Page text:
So here’s a little #tbt blog post to remind you that A) I’m still alive, and B) I’m back in the United States after living a completely opposite life for almost the whole year. Needless to say, there’s some last minute thoughts on the summer traveling and the experience as a whole that I want to jot down for you all.
Here’s a brief synopsis on what went down during summer 2k16.
After my semester and brief return home to sunny Southern California for a month of In-N-Out and work, I set back off on another summer adventure through France with my family. There are two conclusions I came to from my time there: I don’t like vacations my whole family, and I don’t like the French (minus Estelle and Jules, you two are the exception ALWAYS bisous bisous bisous). Food was pretty bomb though so I can’t complain.
One skip hop and a plane ride, and I was reunited with my true love Coleen, and together we discovered the beauty of southern Spain in the city of Sevilla. With sangria in hand and empty wallets from shopping, we discovered the deliciousness of paella and the elegance of architecture.
Spain seemed even more magical after Coleen and I had the most stressful travel day of our freaking lives, but we were determined to get to Morocco and surprise our boo thangs. Which we did, and they had no idea, and it was adorable. And after a couple days of rest, we set out on more adventures in the places I love like Chefchaouen and Tangier. It was nice to be back in a familiar environment after my brief time at home.
Then we got to explore Agadir and Marrakech, places that I didn’t really get to spend a lot of time in. I knew leaving Morocco the first time that I didn’t see enough, so I found the summer trip to fill the travel-bug voids. And wow, am I grateful that I saw Agadir and more landscape in Marrakech. The beautiful beaches, the insanely salty water, the delicious taste of Domino’s (I know I suck I’m sorry), it all came together for a magical final adventure.
You’re probably wondering, “why is this blonde chick rambling on about her adventures again? Weren’t we over this months ago? This is irrelevant.”
Because now that I’m back, I don’t have a clue in hell how to balance my old life with my new experiences. It’s like study abroad limbo.
Although I hate to admit it, the reverse culture shock got to me more than I thought it would. Everything that was warm and comforting had become unfamiliar to me. All the things I had looked forward to coming back weren’t as comforting as the things I had left in Morocco. It’s weird walking into the classroom every day knowing that this is where you’ve always been, but not where you recently were.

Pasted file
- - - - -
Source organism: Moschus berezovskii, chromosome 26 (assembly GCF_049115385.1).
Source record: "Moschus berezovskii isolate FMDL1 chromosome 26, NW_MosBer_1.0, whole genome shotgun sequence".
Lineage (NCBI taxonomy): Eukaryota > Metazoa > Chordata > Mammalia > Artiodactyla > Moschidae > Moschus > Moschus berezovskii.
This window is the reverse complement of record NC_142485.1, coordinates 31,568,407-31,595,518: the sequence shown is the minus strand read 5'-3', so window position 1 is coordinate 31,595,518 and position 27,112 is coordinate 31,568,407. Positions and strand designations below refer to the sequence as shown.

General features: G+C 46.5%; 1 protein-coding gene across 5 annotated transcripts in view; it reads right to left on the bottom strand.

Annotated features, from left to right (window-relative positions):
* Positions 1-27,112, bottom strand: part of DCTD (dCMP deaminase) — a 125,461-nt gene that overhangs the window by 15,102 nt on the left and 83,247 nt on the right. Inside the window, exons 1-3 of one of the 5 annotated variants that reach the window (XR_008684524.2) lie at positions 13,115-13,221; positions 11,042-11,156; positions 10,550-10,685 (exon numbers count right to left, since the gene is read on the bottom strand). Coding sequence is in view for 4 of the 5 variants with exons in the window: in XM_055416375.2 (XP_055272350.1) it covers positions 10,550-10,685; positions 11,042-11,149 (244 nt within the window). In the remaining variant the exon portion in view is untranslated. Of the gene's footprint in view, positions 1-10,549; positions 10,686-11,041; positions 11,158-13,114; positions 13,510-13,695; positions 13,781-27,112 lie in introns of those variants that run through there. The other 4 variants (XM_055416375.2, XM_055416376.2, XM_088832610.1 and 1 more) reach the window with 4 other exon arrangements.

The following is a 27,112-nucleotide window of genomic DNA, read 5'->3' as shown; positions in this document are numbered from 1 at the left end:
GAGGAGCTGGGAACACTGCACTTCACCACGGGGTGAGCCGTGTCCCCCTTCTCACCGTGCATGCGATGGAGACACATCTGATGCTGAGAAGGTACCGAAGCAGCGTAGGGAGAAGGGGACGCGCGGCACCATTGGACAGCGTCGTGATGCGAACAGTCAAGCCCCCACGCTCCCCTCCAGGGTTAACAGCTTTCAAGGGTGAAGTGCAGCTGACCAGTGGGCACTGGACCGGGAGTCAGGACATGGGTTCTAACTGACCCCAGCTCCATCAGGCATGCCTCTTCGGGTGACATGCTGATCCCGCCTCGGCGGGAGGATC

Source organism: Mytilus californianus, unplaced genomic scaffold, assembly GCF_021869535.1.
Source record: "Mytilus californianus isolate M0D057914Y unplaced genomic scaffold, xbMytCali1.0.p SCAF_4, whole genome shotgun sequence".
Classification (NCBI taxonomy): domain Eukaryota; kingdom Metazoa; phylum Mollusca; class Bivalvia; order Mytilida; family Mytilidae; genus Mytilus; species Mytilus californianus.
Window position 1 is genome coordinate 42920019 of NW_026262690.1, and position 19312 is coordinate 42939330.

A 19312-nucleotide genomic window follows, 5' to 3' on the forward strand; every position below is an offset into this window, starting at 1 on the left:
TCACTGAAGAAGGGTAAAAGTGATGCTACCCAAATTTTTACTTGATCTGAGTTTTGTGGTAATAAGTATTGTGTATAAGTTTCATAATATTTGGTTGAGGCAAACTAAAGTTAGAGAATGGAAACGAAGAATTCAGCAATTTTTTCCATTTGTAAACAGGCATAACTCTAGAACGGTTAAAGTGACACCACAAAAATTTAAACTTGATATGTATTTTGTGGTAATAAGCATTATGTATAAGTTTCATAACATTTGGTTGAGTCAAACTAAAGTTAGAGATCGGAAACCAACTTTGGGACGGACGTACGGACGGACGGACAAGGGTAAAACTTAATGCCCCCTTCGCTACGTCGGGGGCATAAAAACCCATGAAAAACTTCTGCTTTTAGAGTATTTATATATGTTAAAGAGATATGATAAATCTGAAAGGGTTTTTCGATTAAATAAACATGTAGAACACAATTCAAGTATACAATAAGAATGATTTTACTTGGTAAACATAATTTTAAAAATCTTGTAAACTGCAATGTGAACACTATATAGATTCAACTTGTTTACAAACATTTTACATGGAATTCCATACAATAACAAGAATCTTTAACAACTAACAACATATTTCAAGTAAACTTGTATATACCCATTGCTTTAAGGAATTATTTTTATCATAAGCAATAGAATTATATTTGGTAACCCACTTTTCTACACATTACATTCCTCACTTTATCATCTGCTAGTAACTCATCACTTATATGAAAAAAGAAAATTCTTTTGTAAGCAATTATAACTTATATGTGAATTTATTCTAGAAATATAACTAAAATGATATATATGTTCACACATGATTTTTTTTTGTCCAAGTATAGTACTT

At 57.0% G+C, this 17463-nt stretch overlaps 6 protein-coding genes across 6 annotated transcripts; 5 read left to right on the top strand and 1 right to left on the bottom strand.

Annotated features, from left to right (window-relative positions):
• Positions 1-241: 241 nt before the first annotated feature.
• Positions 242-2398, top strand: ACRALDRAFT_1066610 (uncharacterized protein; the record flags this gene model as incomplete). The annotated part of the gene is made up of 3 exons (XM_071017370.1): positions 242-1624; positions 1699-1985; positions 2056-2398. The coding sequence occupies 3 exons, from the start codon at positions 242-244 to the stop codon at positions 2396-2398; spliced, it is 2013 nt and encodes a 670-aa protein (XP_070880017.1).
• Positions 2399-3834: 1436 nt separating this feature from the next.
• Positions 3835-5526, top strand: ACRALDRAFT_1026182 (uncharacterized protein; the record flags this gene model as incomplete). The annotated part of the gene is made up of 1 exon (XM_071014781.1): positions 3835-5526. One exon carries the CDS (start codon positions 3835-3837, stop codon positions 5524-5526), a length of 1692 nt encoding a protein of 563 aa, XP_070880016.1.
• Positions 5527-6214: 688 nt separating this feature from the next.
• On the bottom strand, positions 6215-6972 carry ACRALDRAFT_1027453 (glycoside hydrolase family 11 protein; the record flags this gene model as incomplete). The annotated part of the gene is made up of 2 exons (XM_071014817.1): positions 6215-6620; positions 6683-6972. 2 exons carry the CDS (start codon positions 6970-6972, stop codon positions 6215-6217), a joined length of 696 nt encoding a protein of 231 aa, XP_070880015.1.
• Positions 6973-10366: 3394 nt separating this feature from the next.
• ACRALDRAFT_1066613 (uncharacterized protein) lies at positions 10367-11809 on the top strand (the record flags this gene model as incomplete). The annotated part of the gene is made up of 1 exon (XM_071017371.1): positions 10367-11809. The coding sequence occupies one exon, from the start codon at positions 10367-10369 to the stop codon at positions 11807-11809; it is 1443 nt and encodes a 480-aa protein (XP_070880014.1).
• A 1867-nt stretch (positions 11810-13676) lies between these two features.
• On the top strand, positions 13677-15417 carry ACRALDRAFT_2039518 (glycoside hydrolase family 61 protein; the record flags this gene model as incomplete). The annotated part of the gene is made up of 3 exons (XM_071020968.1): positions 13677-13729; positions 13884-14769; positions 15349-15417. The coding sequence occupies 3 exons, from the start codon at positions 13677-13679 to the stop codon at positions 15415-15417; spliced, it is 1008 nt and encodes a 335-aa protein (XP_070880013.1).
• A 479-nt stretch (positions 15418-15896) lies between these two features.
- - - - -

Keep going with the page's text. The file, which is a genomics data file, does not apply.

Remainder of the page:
I found myself sitting on my bed questioning my place in this world, wondering what the concept of “home” really is and where I belonged the most. The fact that I was able to live a completely different life thousands of miles away and found it to be more of a home than I had felt anywhere else scared me. It was a terrifying moment coming back and realizing that the concept of permanence really doesn’t exist when you’re a twentysomething. Home isn’t where your heart is, it’s where your heart feels the most full.
With school starting, it’s been a lot easier to deal with since I’m busy allllllll the time. As my friends can tell you, I’m doing something every minute of every day and if I’m not, then I’m asleep or in bed watching Narcos and Futurama. I got a lot of great advice on how to deal with the shock from facebook friends (thanks y’all, that helped a lot more than you think), so it’s getting better day by day. (And if anyone ever needs someone to talk to about it, PLEASE contact me. I am always here to listen and validate your feelings.)
I’m so thankful that I’ve been able to travel like crazy this year. I’m privileged to have the opportunity and financial resources that make adventures like this possible, and I’d like to thank my Mom and family for all the support and all that you do. To have both a semester abroad and a summer trip? Wow, the big man upstairs is really looking out for me. I’m grateful to have an amazing boyfriend that made my Moroccan experience the best it could be (even though the loser is from Libya), and to have a family of friends that went out of their way to make my second Moroccan trip the best it could be. And I am forever and ever in gratitude to my beautiful roommates and friends at Chapman who have listened and loved me through and through, even on my grumpiest days. I owe you all the world.
I don’t know when I’ll go back to Morocco. I don’t even know if I’ll ever have the chance to go back to Morocco. But now I feel like that chapter of my life has finally come to a close, and I’m glad that I was able to experience everything that I had wanted to. I’ve gone to all the places, seen all the things, and made the best memories. It feels complete.
So truly, thank you Morocco. I’m not exactly sure what you changed about me, but I know that it’s for the better.
All My Love,